Newly-elected leader Keir Starmer promised to investigate the evidence that senior party members actively undermined Jeremy Corbyn, even at the cost of weakening Labour in the general election.
Journalist Rachel Shabi discusses Britain’s botched response to the coronavirus pandemic, the precarious state of the underfunded NHS, and whether new Labour leader Keir Starmer will prove a viable alternative to Boris Johnson.
The Johnson government said leaving the EU would allow the UK to regain its sovereignty so it can apply higher labor and environmental standards, but that was an empty promise, says University of London economist John Weeks.
The Nation’s Rachel Shabi analyzes why Labour was crushed in the last election. She also explores what this says about the future of political struggle in Britain, the United States, and the world.
Marc Steiner and Moshe Machover discuss why the lack of outrage over Johnson’s book is so concerning.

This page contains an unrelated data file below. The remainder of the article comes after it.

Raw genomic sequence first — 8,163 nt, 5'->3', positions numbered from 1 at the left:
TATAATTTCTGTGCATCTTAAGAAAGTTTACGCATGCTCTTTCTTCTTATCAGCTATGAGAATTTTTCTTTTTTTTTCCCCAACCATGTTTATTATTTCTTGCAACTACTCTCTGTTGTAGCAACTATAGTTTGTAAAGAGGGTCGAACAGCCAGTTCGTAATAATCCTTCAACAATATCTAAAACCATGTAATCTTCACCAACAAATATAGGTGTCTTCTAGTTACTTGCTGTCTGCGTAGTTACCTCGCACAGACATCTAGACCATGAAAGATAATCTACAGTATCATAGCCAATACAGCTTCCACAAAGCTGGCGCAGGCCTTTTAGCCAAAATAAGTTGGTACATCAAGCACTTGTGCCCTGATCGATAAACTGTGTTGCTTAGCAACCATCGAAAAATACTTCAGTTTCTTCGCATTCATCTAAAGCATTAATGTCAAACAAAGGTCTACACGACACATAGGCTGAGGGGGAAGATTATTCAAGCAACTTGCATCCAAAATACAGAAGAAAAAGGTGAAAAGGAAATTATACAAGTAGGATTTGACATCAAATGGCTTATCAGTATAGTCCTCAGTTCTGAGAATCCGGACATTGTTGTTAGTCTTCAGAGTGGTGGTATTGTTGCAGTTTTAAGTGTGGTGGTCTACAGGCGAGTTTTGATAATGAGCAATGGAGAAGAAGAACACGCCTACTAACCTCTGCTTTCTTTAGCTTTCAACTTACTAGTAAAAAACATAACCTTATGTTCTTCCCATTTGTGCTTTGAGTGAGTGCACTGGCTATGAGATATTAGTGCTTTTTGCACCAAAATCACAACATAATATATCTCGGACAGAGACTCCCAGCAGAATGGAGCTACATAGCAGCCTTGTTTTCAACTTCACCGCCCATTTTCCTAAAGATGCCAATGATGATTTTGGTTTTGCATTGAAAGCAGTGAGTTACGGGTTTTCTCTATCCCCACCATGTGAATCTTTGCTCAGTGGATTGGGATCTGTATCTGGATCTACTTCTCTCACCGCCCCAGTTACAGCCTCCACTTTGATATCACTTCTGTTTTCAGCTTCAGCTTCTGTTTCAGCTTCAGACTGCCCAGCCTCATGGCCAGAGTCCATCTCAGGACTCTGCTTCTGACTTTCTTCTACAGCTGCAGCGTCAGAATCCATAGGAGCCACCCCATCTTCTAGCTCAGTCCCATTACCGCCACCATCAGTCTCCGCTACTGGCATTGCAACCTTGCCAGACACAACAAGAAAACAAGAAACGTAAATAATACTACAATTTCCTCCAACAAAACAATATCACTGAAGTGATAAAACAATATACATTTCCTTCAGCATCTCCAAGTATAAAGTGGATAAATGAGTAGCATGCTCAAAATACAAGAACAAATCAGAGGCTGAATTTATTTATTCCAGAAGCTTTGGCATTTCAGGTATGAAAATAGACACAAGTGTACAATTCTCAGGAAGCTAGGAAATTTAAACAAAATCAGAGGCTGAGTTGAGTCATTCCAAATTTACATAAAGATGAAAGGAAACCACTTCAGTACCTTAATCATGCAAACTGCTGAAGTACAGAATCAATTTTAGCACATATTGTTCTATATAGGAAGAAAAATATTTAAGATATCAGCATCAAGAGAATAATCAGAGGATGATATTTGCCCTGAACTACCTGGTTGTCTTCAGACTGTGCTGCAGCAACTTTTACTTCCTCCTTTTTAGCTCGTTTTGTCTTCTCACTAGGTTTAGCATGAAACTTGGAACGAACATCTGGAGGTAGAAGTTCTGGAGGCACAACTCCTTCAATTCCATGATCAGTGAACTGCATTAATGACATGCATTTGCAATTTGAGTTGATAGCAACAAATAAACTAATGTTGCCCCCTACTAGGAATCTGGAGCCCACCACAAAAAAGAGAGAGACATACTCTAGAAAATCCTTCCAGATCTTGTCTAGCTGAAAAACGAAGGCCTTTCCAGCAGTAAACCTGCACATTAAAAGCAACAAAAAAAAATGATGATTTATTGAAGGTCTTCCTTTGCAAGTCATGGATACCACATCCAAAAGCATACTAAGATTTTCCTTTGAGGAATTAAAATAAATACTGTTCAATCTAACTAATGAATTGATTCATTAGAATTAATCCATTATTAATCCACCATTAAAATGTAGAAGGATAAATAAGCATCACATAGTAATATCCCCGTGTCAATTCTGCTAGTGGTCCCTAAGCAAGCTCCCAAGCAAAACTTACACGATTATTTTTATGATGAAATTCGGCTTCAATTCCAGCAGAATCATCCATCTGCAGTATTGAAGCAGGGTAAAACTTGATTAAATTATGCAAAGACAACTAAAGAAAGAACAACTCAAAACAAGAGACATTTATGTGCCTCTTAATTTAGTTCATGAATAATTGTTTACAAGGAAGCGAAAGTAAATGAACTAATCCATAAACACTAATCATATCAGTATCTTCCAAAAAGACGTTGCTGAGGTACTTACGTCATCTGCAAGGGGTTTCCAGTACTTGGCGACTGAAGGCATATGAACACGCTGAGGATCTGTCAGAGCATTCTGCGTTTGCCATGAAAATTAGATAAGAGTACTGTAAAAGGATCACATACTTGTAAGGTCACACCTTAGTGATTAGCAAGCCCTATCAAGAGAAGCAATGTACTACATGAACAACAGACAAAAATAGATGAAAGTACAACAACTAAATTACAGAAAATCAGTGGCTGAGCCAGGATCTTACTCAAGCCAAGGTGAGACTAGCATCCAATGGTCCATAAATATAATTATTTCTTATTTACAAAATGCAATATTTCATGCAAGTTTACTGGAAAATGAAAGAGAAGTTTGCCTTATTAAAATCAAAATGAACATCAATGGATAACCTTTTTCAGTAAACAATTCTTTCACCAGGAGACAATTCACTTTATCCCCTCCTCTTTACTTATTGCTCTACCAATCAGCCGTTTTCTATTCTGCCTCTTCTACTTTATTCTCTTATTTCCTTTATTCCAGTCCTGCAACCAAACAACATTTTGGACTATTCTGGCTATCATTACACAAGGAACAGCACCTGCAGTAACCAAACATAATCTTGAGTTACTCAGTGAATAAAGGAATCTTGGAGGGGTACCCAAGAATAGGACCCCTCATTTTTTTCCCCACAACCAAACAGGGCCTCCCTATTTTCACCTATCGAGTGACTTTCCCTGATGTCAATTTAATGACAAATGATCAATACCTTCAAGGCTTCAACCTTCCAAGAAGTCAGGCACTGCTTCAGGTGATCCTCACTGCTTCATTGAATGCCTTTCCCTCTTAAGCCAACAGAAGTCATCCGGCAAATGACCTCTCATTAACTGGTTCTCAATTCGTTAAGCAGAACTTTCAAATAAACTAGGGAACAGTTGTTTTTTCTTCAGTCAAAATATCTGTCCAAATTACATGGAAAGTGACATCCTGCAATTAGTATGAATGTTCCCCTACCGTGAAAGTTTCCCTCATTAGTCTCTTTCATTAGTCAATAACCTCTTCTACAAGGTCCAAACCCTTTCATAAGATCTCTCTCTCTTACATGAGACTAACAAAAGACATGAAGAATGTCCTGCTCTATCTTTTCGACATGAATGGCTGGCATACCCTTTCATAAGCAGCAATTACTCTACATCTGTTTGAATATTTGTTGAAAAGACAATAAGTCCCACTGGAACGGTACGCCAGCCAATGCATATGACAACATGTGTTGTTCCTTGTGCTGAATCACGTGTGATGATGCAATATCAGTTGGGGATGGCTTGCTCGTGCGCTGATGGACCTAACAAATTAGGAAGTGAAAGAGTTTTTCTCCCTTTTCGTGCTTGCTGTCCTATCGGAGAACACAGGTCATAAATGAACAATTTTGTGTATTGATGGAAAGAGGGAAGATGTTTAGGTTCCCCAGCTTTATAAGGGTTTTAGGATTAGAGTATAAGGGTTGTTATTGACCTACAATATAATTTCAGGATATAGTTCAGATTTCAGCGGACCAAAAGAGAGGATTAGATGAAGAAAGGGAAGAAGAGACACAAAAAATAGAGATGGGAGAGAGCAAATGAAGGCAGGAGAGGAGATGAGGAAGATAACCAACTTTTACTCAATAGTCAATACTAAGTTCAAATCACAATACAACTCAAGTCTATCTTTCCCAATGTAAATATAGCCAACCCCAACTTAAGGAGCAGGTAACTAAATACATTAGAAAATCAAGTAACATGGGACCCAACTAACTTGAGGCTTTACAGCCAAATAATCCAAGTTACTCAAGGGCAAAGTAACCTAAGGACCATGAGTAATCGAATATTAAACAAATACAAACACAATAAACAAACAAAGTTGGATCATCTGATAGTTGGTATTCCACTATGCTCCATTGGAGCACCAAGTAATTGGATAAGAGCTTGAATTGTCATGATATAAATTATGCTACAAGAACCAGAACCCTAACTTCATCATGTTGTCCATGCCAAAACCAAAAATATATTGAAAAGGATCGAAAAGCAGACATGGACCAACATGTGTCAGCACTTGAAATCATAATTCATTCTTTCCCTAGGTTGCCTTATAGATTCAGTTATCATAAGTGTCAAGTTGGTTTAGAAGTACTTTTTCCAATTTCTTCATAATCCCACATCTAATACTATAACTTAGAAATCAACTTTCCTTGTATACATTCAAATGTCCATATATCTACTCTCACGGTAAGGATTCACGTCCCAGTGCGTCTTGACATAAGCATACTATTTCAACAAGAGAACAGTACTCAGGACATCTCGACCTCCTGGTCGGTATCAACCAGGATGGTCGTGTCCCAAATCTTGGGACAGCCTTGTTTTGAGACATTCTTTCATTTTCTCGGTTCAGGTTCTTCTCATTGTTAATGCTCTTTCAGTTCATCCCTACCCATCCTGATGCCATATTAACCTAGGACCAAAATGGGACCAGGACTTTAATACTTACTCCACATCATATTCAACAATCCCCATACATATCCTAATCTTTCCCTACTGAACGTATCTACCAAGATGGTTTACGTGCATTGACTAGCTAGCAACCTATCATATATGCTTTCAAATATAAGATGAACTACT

British activist Tariq Ali argues that Labour’s strategy was deeply flawed, but turmoil will follow Boris Johnson despite the large Conservative victory.
National polls show the Tories leading, but conflict over Brexit could still result in a Labour minority government. Nation editor D. D. Guttenplan joins us for an eye-opening discussion about how Brexit, accusations of anti-Semitism, and the ‘Green Industrial Revolution’ will factor into the vote.
While Britain’s parliament continues to try to figure out if and how to move forward with Brexit, the Labour Party must bring the public debate back to the social terrain to win an upcoming election, says Prof. Leo Panitch.
Britain’s left and right both face internal struggles over Brexit. The Labour Party ought to allow more internal debate for “Lexit,” says Prof. Costas Lapavitsas.
Britain’s Prime Minister Boris Johnson tried to undermine parliament and the Brexit process by temporarily suspending parliament, but now a court has ruled that the suspension is unlawful and a constitutional crisis unfolds, says Grace Blakeley